Iraqi security forces have entered the site of the destroyed Great Mosque of al-Nuri in Mosul after driving back militants from so-called Islamic State.
BBC Arabic’s Feras Kilani, who is embedded with troops there, says the complex has not yet been secured and is exposed to IS sniper and mortar fire.
Militants blew up the medieval mosque and its landmark leaning minaret last week as troops advanced towards it.
But the site is still of great symbolic importance to both sides in the battle.
Abu Bakr al-Baghdadi made his only public appearance as IS leader there days after the jihadist group proclaimed the creation of a “caliphate” exactly three years ago.
IS is now in retreat across Iraq and neighbouring Syria, where a US-backed alliance of Kurdish and Arab fighters is laying siege to its de facto capital of Raqqa.
Pro-government forces launched an offensive to retake Mosul in October with air and ground support from a US-led multinational coalition.
They managed to take full control of the eastern half of Mosul in January and started an assault on the west the following month.
Only a few hundred militants are now believed to be left in about 1 sq km (0.4 sq miles) of the Old City, along with some 50,000 civilians who humanitarian organisations say have little food or water and are at great risk of injury or death.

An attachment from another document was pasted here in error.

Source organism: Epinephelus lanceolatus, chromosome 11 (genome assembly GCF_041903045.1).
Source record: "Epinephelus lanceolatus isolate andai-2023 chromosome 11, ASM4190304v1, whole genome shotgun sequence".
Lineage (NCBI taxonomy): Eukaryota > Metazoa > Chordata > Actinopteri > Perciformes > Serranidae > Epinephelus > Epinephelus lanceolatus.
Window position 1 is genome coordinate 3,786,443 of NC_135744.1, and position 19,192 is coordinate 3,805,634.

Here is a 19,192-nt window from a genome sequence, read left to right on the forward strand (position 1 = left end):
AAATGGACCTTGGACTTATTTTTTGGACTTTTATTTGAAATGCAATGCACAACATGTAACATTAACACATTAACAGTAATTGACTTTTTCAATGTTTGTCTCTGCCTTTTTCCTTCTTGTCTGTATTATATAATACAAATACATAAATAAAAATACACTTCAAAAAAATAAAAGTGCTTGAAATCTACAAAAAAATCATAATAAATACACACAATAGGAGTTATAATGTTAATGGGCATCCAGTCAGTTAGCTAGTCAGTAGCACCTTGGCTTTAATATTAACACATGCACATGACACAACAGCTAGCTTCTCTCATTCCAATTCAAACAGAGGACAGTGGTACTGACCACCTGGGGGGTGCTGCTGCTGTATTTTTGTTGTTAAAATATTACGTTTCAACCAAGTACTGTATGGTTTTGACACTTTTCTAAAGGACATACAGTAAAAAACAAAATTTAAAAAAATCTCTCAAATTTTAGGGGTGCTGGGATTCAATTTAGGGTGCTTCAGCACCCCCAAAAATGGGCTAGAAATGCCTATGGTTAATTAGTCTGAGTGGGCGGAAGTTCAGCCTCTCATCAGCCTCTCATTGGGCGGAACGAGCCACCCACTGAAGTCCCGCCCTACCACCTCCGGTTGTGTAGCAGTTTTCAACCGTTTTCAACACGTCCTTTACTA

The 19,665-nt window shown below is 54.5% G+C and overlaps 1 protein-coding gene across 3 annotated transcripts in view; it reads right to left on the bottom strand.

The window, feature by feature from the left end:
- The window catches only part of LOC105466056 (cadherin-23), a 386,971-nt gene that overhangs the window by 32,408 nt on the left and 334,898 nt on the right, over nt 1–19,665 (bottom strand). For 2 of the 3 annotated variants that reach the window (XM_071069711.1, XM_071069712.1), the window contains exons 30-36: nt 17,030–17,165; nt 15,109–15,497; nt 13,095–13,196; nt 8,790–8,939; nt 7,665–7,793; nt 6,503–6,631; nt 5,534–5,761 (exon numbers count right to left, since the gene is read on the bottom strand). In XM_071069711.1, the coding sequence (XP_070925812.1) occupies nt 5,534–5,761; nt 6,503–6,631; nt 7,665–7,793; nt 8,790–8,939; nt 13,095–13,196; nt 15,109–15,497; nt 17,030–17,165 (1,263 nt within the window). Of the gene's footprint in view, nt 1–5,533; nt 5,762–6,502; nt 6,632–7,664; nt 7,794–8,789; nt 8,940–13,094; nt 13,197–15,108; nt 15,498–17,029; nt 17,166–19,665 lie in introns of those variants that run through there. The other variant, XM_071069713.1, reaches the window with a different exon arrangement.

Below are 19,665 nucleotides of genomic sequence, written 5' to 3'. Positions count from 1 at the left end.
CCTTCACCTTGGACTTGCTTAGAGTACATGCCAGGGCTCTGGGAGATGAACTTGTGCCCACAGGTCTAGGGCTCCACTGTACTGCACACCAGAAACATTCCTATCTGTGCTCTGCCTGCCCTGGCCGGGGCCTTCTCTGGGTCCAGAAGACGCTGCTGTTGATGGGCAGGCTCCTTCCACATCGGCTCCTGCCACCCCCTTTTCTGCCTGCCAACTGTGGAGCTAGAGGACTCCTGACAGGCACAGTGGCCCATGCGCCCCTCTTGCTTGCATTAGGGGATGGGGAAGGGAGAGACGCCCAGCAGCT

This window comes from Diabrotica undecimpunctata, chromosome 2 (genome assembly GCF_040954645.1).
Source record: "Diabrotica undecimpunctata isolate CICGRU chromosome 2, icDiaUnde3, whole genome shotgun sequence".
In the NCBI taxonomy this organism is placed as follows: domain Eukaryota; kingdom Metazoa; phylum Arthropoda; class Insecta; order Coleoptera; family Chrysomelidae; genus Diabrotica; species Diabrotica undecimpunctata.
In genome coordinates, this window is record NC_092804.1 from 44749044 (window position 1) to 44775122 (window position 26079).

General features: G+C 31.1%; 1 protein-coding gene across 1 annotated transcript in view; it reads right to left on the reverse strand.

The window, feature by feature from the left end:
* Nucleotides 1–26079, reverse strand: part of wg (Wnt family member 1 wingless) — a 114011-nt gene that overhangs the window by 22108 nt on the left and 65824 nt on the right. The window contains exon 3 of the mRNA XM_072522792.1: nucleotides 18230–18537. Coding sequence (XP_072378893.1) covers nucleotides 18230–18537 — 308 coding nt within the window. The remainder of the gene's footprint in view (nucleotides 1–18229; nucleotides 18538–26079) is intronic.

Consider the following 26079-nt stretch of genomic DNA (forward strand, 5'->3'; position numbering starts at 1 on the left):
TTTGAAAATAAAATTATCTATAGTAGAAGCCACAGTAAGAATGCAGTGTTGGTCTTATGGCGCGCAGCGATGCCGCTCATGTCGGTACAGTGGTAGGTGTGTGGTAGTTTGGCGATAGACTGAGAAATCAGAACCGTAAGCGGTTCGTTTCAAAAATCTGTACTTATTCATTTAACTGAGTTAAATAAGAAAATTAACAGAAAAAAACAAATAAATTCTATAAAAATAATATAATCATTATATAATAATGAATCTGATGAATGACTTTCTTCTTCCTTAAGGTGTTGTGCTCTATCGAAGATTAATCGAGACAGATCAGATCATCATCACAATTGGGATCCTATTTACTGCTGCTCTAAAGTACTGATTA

Our correspondent says units from the Counter-Terrorism Service (CTS), Emergency Response Division (ERD), Federal Police and Iraqi Army began what they called the “final battle” for the Old City on Thursday.
The assault reportedly triggered clashes fighting throughout the morning, with IS militants holding strong defensive positions, he adds.
The overall commander of the offensive, Lt Gen Abdul Amir Yarallah, soon declared that CTS troops had taken control of what remained of the Nuri mosque, as well as the Sirjkhana district.
But it was until several hours later that troops entered the mosque complex, our correspondent says.
The Great Mosque was named after Nur al-Din Mahmoud Zangi – famous for mobilising and unifying Muslim forces to wage jihad against the Christian Crusaders – who ordered its construction in 1172, shortly before his death.
Despite its connection to such an illustrious figure, all that remained of the original mosque was its leaning minaret – nicknamed “al-Hadba”, or “the humpback” – some columns and the mihrab, a niche indicating the direction of Mecca.
The Iraqi military said IS militants blew up the mosque and minaret eight days ago, leaving only the base of the minaret and a dome supported by a few pillars.
IS accused the US-led coalition aircraft of bombing the site, but experts said a video circulated online appeared to show charges inside the structures exploding.
Prime Minister Haider al-Abadi called the mosque’s destruction “an official declaration of defeat” by the jihadist group.